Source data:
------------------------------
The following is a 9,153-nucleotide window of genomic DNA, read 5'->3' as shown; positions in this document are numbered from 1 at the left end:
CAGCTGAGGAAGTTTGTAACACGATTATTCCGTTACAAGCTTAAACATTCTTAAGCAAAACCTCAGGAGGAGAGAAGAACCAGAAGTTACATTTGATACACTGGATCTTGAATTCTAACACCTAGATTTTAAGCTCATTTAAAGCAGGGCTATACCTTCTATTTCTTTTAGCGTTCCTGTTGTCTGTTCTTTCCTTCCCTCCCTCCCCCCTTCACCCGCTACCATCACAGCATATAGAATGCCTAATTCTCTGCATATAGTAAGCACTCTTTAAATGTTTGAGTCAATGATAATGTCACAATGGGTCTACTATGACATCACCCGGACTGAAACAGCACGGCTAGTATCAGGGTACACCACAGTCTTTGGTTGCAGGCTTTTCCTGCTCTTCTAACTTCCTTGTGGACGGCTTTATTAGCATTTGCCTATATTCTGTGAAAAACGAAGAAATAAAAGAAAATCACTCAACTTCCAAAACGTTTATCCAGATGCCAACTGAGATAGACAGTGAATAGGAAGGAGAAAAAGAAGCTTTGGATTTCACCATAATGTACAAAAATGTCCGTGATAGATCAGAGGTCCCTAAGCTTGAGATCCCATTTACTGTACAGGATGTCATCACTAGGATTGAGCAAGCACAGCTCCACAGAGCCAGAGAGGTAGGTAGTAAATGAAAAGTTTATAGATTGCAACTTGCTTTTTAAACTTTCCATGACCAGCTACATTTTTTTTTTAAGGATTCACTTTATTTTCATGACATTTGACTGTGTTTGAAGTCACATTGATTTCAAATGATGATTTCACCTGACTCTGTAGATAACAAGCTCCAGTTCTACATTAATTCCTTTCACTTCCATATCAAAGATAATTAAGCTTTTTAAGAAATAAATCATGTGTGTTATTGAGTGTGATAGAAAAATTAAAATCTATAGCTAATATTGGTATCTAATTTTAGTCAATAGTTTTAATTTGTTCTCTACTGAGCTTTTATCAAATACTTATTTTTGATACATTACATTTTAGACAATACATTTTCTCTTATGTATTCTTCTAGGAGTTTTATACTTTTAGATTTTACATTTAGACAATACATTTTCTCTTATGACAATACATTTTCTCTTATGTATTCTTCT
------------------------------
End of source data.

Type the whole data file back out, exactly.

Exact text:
The following is a 9,153-nucleotide window of genomic DNA, read 5'->3' as shown; positions in this document are numbered from 1 at the left end:
CAGCTGAGGAAGTTTGTAACACGATTATTCCGTTACAAGCTTAAACATTCTTAAGCAAAACCTCAGGAGGAGAGAAGAACCAGAAGTTACATTTGATACACTGGATCTTGAATTCTAACACCTAGATTTTAAGCTCATTTAAAGCAGGGCTATACCTTCTATTTCTTTTAGCGTTCCTGTTGTCTGTTCTTTCCTTCCCTCCCTCCCCCCTTCACCCGCTACCATCACAGCATATAGAATGCCTAATTCTCTGCATATAGTAAGCACTCTTTAAATGTTTGAGTCAATGATAATGTCACAATGGGTCTACTATGACATCACCCGGACTGAAACAGCACGGCTAGTATCAGGGTACACCACAGTCTTTGGTTGCAGGCTTTTCCTGCTCTTCTAACTTCCTTGTGGACGGCTTTATTAGCATTTGCCTATATTCTGTGAAAAACGAAGAAATAAAAGAAAATCACTCAACTTCCAAAACGTTTATCCAGATGCCAACTGAGATAGACAGTGAATAGGAAGGAGAAAAAGAAGCTTTGGATTTCACCATAATGTACAAAAATGTCCGTGATAGATCAGAGGTCCCTAAGCTTGAGATCCCATTTACTGTACAGGATGTCATCACTAGGATTGAGCAAGCACAGCTCCACAGAGCCAGAGAGGTAGGTAGTAAATGAAAAGTTTATAGATTGCAACTTGCTTTTTAAACTTTCCATGACCAGCTACATTTTTTTTTTAAGGATTCACTTTATTTTCATGACATTTGACTGTGTTTGAAGTCACATTGATTTCAAATGATGATTTCACCTGACTCTGTAGATAACAAGCTCCAGTTCTACATTAATTCCTTTCACTTCCATATCAAAGATAATTAAGCTTTTTAAGAAATAAATCATGTGTGTTATTGAGTGTGATAGAAAAATTAAAATCTATAGCTAATATTGGTATCTAATTTTAGTCAATAGTTTTAATTTGTTCTCTACTGAGCTTTTATCAAATACTTATTTTTGATACATTACATTTTAGACAATACATTTTCTCTTATGTATTCTTCTAGGAGTTTTATACTTTTAGATTTTACATTTAGACAATACATTTTCTCTTATGACAATACATTTTCTCTTATGTATTCTTCT